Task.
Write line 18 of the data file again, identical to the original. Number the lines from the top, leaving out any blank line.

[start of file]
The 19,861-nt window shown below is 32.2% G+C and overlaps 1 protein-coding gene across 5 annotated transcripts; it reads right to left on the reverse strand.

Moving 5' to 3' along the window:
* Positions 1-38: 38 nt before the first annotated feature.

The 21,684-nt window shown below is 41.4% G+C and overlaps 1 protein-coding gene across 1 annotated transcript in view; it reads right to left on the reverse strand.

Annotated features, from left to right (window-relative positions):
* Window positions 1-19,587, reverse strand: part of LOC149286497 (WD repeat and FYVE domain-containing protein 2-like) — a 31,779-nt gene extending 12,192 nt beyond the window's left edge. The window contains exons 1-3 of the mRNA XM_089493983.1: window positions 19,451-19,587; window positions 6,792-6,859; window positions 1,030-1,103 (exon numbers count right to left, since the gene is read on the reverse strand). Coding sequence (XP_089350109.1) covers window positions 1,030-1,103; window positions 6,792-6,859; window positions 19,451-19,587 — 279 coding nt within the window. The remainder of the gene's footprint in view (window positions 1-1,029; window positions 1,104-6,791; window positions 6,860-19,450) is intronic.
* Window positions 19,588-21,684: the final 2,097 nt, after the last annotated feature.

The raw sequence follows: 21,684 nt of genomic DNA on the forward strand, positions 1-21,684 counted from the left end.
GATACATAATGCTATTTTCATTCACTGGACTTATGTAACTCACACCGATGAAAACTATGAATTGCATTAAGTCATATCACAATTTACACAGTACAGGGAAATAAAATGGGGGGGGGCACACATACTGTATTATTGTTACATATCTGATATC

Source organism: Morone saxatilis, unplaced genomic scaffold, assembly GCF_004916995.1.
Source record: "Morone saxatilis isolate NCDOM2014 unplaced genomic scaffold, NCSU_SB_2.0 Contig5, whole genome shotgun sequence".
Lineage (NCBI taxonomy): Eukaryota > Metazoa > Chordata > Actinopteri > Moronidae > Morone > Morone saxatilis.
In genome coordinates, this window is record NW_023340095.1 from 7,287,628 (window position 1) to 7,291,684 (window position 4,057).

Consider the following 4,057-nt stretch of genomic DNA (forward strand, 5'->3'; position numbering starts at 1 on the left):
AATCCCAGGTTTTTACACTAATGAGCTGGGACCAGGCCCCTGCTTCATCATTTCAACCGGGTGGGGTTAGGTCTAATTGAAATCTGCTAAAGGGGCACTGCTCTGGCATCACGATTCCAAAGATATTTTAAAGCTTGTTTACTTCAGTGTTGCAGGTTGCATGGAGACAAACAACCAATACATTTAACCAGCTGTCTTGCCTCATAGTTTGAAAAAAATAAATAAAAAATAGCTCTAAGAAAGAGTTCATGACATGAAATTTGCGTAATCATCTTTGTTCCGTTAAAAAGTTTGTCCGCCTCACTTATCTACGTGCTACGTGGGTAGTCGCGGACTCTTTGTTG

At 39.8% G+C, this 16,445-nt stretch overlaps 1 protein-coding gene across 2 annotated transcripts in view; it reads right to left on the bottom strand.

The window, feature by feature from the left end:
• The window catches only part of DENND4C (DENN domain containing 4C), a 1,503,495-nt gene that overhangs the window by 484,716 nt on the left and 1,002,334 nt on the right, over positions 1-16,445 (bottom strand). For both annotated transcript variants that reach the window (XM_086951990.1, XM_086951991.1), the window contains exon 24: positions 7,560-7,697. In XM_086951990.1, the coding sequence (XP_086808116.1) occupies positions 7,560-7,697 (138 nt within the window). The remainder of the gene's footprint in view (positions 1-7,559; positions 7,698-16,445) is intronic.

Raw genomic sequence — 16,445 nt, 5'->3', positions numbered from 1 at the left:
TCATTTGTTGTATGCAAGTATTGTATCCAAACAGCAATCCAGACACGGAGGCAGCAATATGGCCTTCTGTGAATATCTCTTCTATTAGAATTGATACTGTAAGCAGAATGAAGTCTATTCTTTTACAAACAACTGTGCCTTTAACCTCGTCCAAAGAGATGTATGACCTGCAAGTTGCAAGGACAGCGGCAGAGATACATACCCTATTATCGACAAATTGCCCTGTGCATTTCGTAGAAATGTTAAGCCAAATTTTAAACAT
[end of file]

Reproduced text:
• The window catches only part of DENND4C (DENN domain containing 4C), a 1,503,495-nt gene that overhangs the window by 484,716 nt on the left and 1,002,334 nt on the right, over positions 1-16,445 (bottom strand). For both annotated transcript variants that reach the window (XM_086951990.1, XM_086951991.1), the window contains exon 24: positions 7,560-7,697. In XM_086951990.1, the coding sequence (XP_086808116.1) occupies positions 7,560-7,697 (138 nt within the window). The remainder of the gene's footprint in view (positions 1-7,559; positions 7,698-16,445) is intronic.